The Unicode® Standard: A Technical
The Unicode Standard is the universal character encoding standard
used for representation of text for computer processing. Versions of
the Unicode Standard are fully compatible and synchronized with the
corresponding versions of International Standard ISO/IEC
10646. For example, Unicode 6.1 contains all the same characters and
code points as ISO/IEC 10646:2012. The Unicode
Standard provides additional information about the characters and
their use. Any implementation that is conformant to Unicode is also
conformant to ISO/IEC 10646.
Unicode provides a consistent way of encoding multilingual plain
text and brings order to a chaotic state of affairs that has made it
difficult to exchange text files internationally. Computer users who
deal with multilingual text—business people, linguists,
researchers, scientists, and others—will find that the Unicode
Standard greatly simplifies their work. Mathematicians and
technicians, who regularly use mathematical symbols and other
technical characters, will also find the Unicode Standard valuable.
The design of Unicode is based on the simplicity and consistency
of ASCII, but goes far beyond ASCII's limited ability to encode only
the Latin alphabet. The Unicode Standard provides the capacity to
encode all of the characters used for the written languages of the
world. To keep character coding simple and efficient, the Unicode
Standard assigns each character a unique numeric value and name.
Standard and ISO/IEC 10646 support three encoding forms (UTF-8,
UTF-16, UTF-32) that use
a common repertoire of characters. These encoding forms allow for
encoding as many as
a million characters. This is sufficient for all known
character encoding requirements, including full coverage of all
historic scripts of the world, as well as common notational systems.
What Characters Does
the Unicode Standard Include?
The Unicode Standard defines codes for characters used in all the
major languages written today. Scripts include the European
alphabetic scripts, Middle Eastern right-to-left scripts, and many
scripts of Asia.
The Unicode Standard further includes punctuation marks,
diacritics, mathematical symbols, technical symbols, arrows,
dingbats, emoji, etc. It provides codes for diacritics, which are modifying
character marks such as the tilde (~), that are used in conjunction
with base characters to represent accented letters (ñ, for example).
In all, the Unicode Standard, Version 6.1 provides codes for 110,181
characters from the world's alphabets, ideograph sets, and symbol
The majority of common-use characters fit into the first 64K code
points, an area of the codespace that is called the basic
multilingual plane, or BMP for short. There are sixteen other supplementary planes available for encoding other characters, with currently over 860,000 unused code points.
More characters are under consideration for addition to future versions
of the standard.
The Unicode Standard also reserves code points for private use.
Vendors or end users can assign these internally for their own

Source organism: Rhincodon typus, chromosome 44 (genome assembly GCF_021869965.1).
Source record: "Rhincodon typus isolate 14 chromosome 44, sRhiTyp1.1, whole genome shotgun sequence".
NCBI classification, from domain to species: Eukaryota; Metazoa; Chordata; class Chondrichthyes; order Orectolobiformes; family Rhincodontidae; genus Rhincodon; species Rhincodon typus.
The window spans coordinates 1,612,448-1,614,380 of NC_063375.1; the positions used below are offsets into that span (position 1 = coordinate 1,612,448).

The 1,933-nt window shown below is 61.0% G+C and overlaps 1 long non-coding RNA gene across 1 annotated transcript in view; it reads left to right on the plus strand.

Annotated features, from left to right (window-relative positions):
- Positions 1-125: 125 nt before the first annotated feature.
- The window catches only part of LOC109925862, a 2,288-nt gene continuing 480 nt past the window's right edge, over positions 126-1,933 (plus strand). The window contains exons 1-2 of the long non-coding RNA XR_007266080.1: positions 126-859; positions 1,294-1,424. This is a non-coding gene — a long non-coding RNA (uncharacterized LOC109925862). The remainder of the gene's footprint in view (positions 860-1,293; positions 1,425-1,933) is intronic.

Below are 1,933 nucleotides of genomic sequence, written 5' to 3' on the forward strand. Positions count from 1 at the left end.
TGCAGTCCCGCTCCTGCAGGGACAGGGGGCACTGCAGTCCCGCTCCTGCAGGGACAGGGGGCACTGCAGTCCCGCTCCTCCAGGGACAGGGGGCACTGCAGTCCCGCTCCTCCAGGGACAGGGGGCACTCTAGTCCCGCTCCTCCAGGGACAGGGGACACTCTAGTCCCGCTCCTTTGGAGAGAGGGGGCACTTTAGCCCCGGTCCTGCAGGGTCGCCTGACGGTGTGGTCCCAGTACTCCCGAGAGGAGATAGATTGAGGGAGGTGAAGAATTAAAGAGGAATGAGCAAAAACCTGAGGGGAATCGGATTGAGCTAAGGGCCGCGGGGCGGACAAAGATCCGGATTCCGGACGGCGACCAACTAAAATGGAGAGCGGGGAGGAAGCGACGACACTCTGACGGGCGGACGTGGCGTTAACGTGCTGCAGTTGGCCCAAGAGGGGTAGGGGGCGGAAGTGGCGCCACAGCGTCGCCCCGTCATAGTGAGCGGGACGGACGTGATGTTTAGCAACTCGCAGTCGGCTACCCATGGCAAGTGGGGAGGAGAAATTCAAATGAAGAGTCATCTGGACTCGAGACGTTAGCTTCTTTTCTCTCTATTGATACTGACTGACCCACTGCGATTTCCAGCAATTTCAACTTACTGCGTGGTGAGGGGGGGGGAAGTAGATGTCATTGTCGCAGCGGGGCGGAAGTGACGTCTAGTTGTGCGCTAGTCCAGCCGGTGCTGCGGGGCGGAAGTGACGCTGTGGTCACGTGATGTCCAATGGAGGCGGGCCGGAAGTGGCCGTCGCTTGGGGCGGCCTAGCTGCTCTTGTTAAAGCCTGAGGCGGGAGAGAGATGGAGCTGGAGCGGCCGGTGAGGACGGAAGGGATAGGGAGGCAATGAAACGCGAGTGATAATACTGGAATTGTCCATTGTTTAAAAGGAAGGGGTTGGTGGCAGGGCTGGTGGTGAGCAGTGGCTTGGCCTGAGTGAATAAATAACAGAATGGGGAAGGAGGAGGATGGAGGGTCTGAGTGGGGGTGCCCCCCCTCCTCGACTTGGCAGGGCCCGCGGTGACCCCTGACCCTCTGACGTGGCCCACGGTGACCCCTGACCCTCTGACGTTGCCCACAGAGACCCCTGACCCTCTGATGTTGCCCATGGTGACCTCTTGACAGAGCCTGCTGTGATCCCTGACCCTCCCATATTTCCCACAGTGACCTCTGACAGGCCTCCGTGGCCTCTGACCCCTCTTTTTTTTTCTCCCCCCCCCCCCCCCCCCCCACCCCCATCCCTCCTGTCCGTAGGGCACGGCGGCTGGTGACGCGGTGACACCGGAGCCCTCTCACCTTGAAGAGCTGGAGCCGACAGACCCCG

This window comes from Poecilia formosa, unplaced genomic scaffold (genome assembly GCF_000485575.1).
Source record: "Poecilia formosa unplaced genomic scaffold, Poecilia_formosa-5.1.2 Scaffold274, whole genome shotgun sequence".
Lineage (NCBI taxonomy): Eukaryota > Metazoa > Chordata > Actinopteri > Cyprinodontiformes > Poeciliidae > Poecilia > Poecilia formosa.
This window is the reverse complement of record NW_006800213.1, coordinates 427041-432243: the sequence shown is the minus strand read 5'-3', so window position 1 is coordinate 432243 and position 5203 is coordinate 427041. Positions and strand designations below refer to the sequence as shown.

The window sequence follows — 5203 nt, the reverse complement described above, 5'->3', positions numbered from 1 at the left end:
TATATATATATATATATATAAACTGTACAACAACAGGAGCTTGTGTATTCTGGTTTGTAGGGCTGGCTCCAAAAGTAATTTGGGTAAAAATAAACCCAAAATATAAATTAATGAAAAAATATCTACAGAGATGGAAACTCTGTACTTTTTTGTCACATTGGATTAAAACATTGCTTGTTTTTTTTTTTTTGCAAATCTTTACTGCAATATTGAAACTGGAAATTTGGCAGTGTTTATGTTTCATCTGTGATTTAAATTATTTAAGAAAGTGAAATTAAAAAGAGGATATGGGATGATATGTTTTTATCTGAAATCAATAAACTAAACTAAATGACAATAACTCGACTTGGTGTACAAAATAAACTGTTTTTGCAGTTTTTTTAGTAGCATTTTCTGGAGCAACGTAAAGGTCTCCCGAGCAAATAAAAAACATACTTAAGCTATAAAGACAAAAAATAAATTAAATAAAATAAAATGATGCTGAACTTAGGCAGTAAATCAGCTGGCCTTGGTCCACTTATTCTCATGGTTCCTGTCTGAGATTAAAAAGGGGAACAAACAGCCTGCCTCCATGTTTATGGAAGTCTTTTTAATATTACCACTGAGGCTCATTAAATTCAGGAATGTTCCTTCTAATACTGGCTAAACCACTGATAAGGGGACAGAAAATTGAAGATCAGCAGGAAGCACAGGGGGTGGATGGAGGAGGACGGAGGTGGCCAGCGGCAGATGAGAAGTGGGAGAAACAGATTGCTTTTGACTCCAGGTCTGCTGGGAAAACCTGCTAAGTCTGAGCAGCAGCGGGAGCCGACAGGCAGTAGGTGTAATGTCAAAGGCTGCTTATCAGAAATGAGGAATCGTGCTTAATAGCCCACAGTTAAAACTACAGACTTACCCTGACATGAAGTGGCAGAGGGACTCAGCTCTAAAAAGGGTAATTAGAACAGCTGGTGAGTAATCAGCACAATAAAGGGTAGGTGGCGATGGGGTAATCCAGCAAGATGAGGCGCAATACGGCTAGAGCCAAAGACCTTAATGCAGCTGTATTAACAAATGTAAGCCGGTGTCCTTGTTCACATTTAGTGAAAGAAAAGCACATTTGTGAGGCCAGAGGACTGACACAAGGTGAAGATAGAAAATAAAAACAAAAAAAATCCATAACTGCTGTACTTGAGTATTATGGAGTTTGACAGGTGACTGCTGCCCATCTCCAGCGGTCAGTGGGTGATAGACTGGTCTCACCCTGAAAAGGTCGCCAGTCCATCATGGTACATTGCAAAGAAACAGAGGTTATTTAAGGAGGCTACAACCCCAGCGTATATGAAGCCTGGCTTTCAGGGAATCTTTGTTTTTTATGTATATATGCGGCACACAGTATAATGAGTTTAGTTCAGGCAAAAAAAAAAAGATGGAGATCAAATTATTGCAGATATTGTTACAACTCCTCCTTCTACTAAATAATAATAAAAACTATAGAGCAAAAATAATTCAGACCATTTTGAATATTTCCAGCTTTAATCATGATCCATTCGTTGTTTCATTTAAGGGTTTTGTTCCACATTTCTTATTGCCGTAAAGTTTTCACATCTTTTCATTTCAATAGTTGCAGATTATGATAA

characters and symbols, or use them with specialized fonts. There
are 6,400 private use code points on the BMP and another 131,068
supplementary private use code points, should 6,400 be insufficient
for particular applications.
Character encoding standards define not only the identity of each
character and its numeric value, or code point, but also how this
value is represented in bits.
The Unicode Standard defines three encoding forms that allow the
same data to be transmitted in a byte, word or double word oriented
format (i.e. in 8, 16 or 32-bits per code unit). All three encoding
forms encode the same common character repertoire and can be
efficiently transformed into one another without loss of data. The
Unicode Consortium fully endorses the use of any of these encoding
forms as a conformant way of implementing the Unicode Standard.
UTF-8 is popular for HTML and similar protocols. UTF-8 is a way
of transforming all Unicode characters into a variable length
encoding of bytes. It has the advantages that the Unicode characters
corresponding to the familiar ASCII set have the same byte values as
ASCII, and that Unicode characters transformed into UTF-8 can be
used with much existing software without extensive software
UTF-16 is popular in many environments that need to balance
efficient access to characters with economical use of storage. It is
reasonably compact and all the heavily used characters fit into a
single 16-bit code unit, while all other characters are accessible
via pairs of 16-bit code units.
UTF-32 is useful where memory space is no concern, but fixed
width, single code unit access to characters is desired. Each
Unicode character is encoded in a single 32-bit code unit when
All three encoding forms need at most 4 bytes (or 32-bits) of
data for each character.
Written languages are represented by textual elements that are
used to create words and sentences. These elements may be letters
such as "w" or "M"; characters such as those used in Japanese
Hiragana to represent syllables; or ideographs such as those used in
Chinese to represent full words or concepts.
The definition of text elements often changes depending on
the process handling the text. For example, in historic Spanish
language sorting, "ll"; counts as a single text element. However,
when Spanish words are typed, "ll" is two separate text elements:
"l" and "l".
To avoid deciding what is and is not a text element in different
processes, the Unicode Standard defines code elements
(commonly called "characters"). A code element is fundamental and
useful for computer text processing. For the most part, code